The long-term carbon cycle, fossil fuels and atmospheric composition


The long-term carbon cycle operates over millions of years and involves the exchange of carbon between rocks and the Earth's surface. There are many complex feedback pathways between carbon burial, nutrient cycling, atmospheric carbon dioxide and oxygen, and climate. New calculations of carbon fluxes during the Phanerozoic eon (the past 550 million years) illustrate how the long-term carbon cycle has affected the burial of organic matter and fossil-fuel formation, as well as the evolution of atmospheric composition.

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Figure 1: A model of the long-term carbon cycle.
Figure 2: Plot of global organic carbon burial during the Phanerozoic eon compared with the times of deposition of major oil and gas source rocks.
Figure 3: Plots of organic carbon/pyrite sulphur (C:S) buried in sediments versus time, compared with the fraction of oil and gas source rocks that are of type III (including coal).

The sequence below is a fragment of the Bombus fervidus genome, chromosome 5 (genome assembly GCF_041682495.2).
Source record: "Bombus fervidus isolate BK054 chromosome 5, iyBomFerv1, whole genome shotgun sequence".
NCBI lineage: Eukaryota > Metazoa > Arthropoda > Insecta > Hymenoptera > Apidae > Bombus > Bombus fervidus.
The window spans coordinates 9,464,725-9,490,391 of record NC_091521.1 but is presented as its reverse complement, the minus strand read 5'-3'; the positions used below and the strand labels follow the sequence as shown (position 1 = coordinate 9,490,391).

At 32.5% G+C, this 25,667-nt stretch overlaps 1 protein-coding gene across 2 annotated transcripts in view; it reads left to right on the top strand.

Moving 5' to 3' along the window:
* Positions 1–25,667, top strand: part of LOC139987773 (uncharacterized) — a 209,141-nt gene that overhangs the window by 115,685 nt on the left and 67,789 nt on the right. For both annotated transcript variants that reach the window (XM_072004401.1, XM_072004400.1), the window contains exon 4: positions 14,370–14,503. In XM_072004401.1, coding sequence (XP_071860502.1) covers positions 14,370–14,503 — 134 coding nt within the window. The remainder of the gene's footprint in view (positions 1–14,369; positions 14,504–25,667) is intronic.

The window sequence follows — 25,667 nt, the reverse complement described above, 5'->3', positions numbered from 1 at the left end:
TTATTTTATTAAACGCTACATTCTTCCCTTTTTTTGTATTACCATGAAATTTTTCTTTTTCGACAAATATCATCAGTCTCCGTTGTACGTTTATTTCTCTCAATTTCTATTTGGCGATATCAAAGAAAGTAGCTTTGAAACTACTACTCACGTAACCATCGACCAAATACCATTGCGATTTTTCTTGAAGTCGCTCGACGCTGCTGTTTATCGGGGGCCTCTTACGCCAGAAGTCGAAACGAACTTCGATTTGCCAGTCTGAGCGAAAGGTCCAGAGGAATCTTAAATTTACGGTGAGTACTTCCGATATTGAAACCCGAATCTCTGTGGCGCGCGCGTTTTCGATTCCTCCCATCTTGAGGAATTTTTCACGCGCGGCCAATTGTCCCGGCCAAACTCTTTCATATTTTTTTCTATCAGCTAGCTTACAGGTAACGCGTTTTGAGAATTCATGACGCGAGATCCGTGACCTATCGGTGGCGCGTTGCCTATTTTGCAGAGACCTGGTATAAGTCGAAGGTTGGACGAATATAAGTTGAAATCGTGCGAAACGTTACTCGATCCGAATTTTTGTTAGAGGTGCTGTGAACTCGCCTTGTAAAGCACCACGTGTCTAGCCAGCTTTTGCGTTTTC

Figure 4: Systems-analysis diagram showing some of the feedback relationships between marine organic carbon burial, nutrients, climate, atmospheric carbon dioxide and oxygen, and ocean circulation.
Figure 5: Plots of RCO2 (the ratio of the mass of carbon dioxide in the atmosphere in the past to that for the pre-industrial present) and %O2 during the Phanerozoic eon.


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This research was supported by grants from the US Department of Energy and the US National Science Foundation.

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Berner, R. The long-term carbon cycle, fossil fuels and atmospheric composition. Nature 426, 323–326 (2003).

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